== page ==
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Tax Reform

Superannuation and Tax Reform

Chris Morcom
Partner/Private Client Adviser
28 Sep 2015

Recent changes in government leadership have seen all aspects of tax reform and superannuation policy, back on the agenda. Understandably though, investors and those planning their financial future could be excused for feeling a bit exasperated. 

Uncertainty created by a constantly moving taxation regime in regards to superannuation is unhelpful to high net worth (HNW) Australians and may very likely result in a loss of confidence in the system.

It is critical that the government recognises the need for a stable legislative environment, particularly in relation to longer term strategies such as superannuation. Effectively planning your financial future requires commitment and flexibility to cope with life’s challenges and requires consistency.

I urge the government and legislators to cautiously review the taxation of superannuation when considering overall reform. 

Superannuation taxation concessions

In the firing line are super concessions for the “wealthy”.

The current superannuation system offers taxation incentives for people to forego some of their income during their working life in order to guarantee an income in retirement.

Late last week federal opposition leader Bill Shorten said he intends to wind back “excessive loopholes” which favour high net worth individuals. This follows an announcement earlier this year where Labor indicated it would tax earnings in retirement at 15 per cent for those earning over $75,000 and reduce the threshold of the high-income super charge to $250,000 from $300,000, if elected to government.

In addition to being economically inefficient, this effectively reduces the incentive for HNWs to save for retirement. With Australia’s ageing population, it is in the country’s best interest that the government enable Australians to save for retirement, to reduce reliance on the Age Pension. 

Individuals can increase their contributions to superannuation by sacrificing part of their salary before tax, both increasing their super balance and reducing their taxable income. For those who are on the top marginal tax rate, this strategy reduces the tax on this part of their earnings from 45 per cent plus Medicare to 15 per cent (or 30 per cent if they earn over $300,000 per annum).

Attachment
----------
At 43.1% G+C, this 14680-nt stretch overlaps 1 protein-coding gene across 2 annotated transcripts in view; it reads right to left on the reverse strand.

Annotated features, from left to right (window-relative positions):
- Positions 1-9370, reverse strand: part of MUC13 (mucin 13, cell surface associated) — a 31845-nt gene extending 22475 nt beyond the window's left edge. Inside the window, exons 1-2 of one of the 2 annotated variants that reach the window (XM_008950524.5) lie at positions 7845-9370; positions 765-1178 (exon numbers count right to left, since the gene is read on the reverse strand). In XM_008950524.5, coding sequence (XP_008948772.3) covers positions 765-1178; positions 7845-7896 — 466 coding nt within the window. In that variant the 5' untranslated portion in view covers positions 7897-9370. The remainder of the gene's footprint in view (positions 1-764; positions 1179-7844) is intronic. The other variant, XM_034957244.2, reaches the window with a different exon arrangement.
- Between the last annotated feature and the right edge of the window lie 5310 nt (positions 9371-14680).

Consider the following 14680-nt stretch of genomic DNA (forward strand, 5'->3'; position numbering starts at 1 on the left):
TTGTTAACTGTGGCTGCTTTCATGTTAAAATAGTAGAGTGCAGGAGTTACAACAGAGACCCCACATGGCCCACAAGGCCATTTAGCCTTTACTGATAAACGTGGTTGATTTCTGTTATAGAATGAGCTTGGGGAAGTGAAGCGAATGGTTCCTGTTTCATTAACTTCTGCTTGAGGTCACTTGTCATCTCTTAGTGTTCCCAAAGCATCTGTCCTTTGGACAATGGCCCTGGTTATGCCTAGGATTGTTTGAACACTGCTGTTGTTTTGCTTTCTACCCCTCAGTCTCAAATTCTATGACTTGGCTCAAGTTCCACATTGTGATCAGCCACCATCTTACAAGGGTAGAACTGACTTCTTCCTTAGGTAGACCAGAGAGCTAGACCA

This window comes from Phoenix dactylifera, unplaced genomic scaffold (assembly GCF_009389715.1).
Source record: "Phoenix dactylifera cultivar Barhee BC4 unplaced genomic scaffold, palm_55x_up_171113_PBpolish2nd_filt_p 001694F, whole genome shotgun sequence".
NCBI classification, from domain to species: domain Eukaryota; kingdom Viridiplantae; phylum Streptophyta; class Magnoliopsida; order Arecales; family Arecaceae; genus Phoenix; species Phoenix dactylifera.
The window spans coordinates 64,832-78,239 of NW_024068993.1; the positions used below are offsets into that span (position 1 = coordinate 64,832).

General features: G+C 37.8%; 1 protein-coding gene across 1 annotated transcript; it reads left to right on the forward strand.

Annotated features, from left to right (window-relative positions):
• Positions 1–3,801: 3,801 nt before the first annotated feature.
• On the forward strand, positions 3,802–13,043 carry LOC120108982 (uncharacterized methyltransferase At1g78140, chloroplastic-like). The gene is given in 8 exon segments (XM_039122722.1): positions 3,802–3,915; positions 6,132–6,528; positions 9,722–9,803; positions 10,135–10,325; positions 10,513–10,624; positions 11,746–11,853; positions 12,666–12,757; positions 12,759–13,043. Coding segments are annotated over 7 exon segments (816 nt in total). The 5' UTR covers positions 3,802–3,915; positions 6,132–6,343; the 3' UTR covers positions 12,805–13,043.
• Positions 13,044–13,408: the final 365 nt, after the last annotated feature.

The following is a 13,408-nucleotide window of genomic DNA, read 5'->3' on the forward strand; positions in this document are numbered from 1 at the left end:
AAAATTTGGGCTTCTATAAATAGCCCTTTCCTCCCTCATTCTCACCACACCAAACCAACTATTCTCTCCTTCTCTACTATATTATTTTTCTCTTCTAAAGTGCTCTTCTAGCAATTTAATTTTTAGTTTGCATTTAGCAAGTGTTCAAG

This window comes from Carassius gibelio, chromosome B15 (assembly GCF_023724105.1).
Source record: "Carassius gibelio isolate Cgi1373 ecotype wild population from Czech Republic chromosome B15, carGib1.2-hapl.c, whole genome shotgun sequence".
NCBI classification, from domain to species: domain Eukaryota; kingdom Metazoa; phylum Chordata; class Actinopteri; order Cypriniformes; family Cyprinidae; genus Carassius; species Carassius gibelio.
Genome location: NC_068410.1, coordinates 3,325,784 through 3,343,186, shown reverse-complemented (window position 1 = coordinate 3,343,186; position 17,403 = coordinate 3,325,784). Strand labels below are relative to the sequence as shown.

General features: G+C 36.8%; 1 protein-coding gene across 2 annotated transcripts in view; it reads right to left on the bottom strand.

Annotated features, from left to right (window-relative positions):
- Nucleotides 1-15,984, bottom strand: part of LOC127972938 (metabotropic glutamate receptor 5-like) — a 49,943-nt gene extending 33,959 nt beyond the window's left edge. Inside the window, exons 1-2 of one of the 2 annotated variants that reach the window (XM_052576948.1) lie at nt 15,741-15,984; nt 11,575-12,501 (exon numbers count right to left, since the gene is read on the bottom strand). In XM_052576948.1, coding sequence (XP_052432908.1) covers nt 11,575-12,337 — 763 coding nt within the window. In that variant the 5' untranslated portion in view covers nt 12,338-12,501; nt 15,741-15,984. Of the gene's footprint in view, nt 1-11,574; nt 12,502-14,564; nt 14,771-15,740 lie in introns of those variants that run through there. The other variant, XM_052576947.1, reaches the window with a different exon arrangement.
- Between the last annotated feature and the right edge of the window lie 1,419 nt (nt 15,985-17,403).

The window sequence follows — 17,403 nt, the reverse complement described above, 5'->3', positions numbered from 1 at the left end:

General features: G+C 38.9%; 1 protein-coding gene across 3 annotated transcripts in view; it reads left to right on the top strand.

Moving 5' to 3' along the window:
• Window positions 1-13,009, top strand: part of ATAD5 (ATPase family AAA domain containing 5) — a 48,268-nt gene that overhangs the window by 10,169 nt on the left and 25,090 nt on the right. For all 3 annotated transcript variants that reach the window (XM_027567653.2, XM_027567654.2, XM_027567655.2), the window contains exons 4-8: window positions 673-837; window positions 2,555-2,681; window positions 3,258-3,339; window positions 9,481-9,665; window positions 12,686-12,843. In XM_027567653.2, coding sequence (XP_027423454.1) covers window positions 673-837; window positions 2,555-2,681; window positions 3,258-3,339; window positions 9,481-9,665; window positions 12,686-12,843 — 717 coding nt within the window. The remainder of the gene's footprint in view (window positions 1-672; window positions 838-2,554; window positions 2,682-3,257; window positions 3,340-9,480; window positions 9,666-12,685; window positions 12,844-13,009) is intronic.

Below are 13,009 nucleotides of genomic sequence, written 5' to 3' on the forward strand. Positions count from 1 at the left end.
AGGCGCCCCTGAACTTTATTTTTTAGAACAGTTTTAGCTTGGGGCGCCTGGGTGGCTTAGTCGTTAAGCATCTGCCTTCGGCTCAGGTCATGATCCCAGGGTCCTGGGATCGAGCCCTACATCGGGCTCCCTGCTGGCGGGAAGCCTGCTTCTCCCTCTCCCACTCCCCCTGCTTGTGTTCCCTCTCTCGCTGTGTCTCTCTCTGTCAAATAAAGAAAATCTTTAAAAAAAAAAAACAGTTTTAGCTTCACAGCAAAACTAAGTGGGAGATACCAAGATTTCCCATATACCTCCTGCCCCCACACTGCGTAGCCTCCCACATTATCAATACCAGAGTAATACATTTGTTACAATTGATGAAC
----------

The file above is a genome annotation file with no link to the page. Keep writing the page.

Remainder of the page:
The money contributed to superannuation is then locked away and cannot be accessed until preservation age (age ranges from 55 to 60, depending on their date of birth), and only then to provide an income stream unless the individual has retired from employment. 

Contribution limits are limiting accumulation

There are currently contribution limits that effectively prevent concessionally taxed contributions in excess of $30,000 (for those under 50 years of age) or $35,000 (for those over 50 years of age).  This limits the ability of older, high income earners to shield taxable income via their super fund. 

Further, these limits have a hidden cost for people who take time out of the workforce, particularly women.  For those not working, contributions to super are not being made, reducing the compounding of benefits and the provision made for retirement. A way to catch this up is to make concessional contributions however they are restricted by the limits.

What happens if incentives are removed?

While the tax concessions for superannuation may appear generous, and the contributions caps reasonable, there needs to be an incentive for people to accumulate wealth via their superannuation, alleviating the pressure on the Age Pension. Without incentives, the superannuation system becomes unattractive – particularly for those early in their careers who may not able to access their benefits for 35-40 years.

According to AustralianSuper, the average retirement balance in superannuation for men is $198,000 and women is $112,600.  This is indicative of a retirement income system that is yet to mature, not one full of taxation rorts – something we need to remember.

It will take approximately 40 years after the minimum superannuation guarantee reaches 12 percent (in 2025) that people starting work in 2025 can look to access their super.  Only then will we be able to judge the effectiveness of a mature retirement income policy for Australia.

With all that being said, the government needs to be mindful of the long term nature of superannuation, the planning many have already undertaken based on current rules, and the affect that any changes will have on younger generations and those who spend time out of the workforce during their working life.

Removing superannuation incentives will hurt many.  

The information provided above is general information only and individuals should seek specialised advice from a qualified financial adviser. Please contact Hewison Private Wealth for more information. 

Hewison Private Wealth is a Melbourne based independent financial planning firm. Our financial advisers are highly qualified wealth managers and specialise in self managed super funds (SMSF), financial planning, retirement planning advice and investment portfolio management. If you would like to speak to a financial adviser on how you can secure your financial future please contact us 03 8548 4800, email info@hewison.com.au or visit www.hewison.com.auPlease note: The advice provided above is general information only and individuals should seek specialised advice from a qualified financial advisor. The views in this blog are those of the individual and may not represent the general opinion of the firm. Please contact Hewison Private Wealth for more information.